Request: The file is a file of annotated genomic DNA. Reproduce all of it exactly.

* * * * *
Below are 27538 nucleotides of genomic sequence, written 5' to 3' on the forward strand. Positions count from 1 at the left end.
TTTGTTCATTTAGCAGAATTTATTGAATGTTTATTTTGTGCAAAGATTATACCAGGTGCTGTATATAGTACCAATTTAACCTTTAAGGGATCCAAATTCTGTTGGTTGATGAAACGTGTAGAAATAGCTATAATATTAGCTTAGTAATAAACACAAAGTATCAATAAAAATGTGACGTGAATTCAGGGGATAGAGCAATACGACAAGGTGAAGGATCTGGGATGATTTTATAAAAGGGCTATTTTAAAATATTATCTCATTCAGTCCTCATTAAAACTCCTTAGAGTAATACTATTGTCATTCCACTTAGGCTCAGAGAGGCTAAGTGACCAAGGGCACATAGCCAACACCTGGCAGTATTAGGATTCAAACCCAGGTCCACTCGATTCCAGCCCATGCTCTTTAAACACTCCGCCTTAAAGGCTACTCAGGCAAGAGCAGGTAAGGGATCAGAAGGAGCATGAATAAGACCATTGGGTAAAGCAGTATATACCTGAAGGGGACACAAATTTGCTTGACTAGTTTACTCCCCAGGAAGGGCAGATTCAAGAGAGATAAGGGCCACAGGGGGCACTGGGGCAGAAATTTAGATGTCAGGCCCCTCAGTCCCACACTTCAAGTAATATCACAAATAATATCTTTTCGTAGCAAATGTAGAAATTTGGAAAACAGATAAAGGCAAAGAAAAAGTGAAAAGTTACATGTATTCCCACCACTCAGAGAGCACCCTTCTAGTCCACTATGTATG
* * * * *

Below are 27538 nucleotides of genomic sequence, written 5' to 3' on the forward strand. Positions count from 1 at the left end.
TTTGTTCATTTAGCAGAATTTATTGAATGTTTATTTTGTGCAAAGATTATACCAGGTGCTGTATATAGTACCAATTTAACCTTTAAGGGATCCAAATTCTGTTGGTTGATGAAACGTGTAGAAATAGCTATAATATTAGCTTAGTAATAAACACAAAGTATCAATAAAAATGTGACGTGAATTCAGGGGATAGAGCAATACGACAAGGTGAAGGATCTGGGATGATTTTATAAAAGGGCTATTTTAAAATATTATCTCATTCAGTCCTCATTAAAACTCCTTAGAGTAATACTATTGTCATTCCACTTAGGCTCAGAGAGGCTAAGTGACCAAGGGCACATAGCCAACACCTGGCAGTATTAGGATTCAAACCCAGGTCCACTCGATTCCAGCCCATGCTCTTTAAACACTCCGCCTTAAAGGCTACTCAGGCAAGAGCAGGTAAGGGATCAGAAGGAGCATGAATAAGACCATTGGGTAAAGCAGTATATACCTGAAGGGGACACAAATTTGCTTGACTAGTTTACTCCCCAGGAAGGGCAGATTCAAGAGAGATAAGGGCCACAGGGGGCACTGGGGCAGAAATTTAGATGTCAGGCCCCTCAGTCCCACACTTCAAGTAATATCACAAATAATATCTTTTCGTAGCAAATGTAGAAATTTGGAAAACAGATAAAGGCAAAGAAAAAGTGAAAAGTTACATGTATTCCCACCACTCAGAGAGCACCCTTCTAGTCCACTATGTATG